Gardening season is almost upon us which means now is the time to think, plan and dream up our spring gardens

If you’re a beginner gardener, you may be wondering which type of garden bed will work best for you: raised or sunken?

As much as this decision seems guided by aesthetics, it’s more important to take your soil conditions and region into account. Choosing the right type of bed will ensure that your garden plants thrive in their perfect environment.

Each has its advantages, so let’s look at the pros and cons of both and see which garden bed best suits your climate and yard conditions...

Raised garden beds

raised garden bedsPhoto by Priscilla Du Preez on UnsplashRaised garden beds have grown in popularity over the last few years, both for the beauty and the ease that they bring to gardening. They have allowed new gardeners to test out their new hobbies with small plots, and since they’re lifted off the ground, raised beds are easier on gardeners’ backs during weeding, watering and harvesting.

Raised beds are useful in regions with a more temperate climate where the rainfalls are plenty as they keep plant roots from becoming waterlogged. Since raised beds are known to dry out more quickly, they do increase the need for watering, but that can be amended through using mulch and compost to help absorb and hold moisture. Raised beds also naturally allow you to extend your gardening season as they warm up earlier in the spring.

With being so high up, they create an advantage for those with dogs in the yard or with a critter problem. Although, beneficial insects like worms may have a harder time moving into your garden, especially if built on a concrete or wooden slab.

If choosing to build a raised bed, you’ll need to purchase some new materials or you can try to repurpose materials like bricks, wood and containers. You’ll also need to buy soil and swap it out every few years.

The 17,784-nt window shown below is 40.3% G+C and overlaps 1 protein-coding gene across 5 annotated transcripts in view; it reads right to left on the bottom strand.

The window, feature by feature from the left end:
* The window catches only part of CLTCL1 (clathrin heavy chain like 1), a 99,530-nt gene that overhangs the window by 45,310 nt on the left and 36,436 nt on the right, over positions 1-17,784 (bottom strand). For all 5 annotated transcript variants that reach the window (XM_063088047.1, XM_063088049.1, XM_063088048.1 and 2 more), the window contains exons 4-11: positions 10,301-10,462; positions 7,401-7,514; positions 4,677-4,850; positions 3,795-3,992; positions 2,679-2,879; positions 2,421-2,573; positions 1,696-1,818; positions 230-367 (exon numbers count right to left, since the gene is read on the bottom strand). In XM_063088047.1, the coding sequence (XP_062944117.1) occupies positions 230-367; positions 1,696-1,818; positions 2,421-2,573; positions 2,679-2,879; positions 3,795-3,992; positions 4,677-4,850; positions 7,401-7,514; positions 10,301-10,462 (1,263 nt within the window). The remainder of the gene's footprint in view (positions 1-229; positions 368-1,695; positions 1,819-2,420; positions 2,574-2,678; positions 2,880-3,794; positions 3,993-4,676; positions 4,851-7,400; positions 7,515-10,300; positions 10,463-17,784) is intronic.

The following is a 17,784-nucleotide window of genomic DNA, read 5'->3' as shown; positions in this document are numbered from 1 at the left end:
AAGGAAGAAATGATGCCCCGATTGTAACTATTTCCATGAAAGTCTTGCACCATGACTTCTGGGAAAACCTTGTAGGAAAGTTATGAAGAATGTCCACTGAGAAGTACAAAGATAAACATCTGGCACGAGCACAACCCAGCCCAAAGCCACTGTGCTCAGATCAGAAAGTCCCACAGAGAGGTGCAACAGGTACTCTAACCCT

Sunken garden beds

sunken garden bedPhoto by peng wang on UnsplashWhere raised beds promote better drainage, sunken beds are below ground level and are designed to maximize water collection and store water until it can be absorbed by the soil. They also provide a little shelter from the blistering sun while keeping things cooler in hotter climates. They’re most useful in areas where little rain occurs, such as desert-like climates or drought stricken areas.

In climates prone to flooding, sunken beds can be problematic as they take advantage of sparse rainfall. If you’re really set on sunken beds, the solution can be digging and creating drainage around the beds so they don’t overfill with water and drown the plants.

The perk to sunken beds is that you can practice no-dig gardening. Although digging is traditionally practiced in a sunken bed, we’ve now learned that it disrupts the soil life and promotes weeds and poor soil quality early on. We want to avoid digging in order to keep the soil structure intact so that it can successfully retain moisture in drier climates.

You won’t need many materials aside from some cardboard and compost and soil to start off your no-dig sunken bed. Adding compost also helps to hold moisture while adding a slow release of nutrients, and you can also top the bed off with a thick layer of mulch to prevent water from evaporating.

When it comes to raised versus sunken beds, both have their benefits and their setbacks. It all has to do with working with changing climates and environmental conditions. Check soil conditions before starting your garden and be mindful of changes in weather in your region so that your garden bed(s) can be the most successful in your area.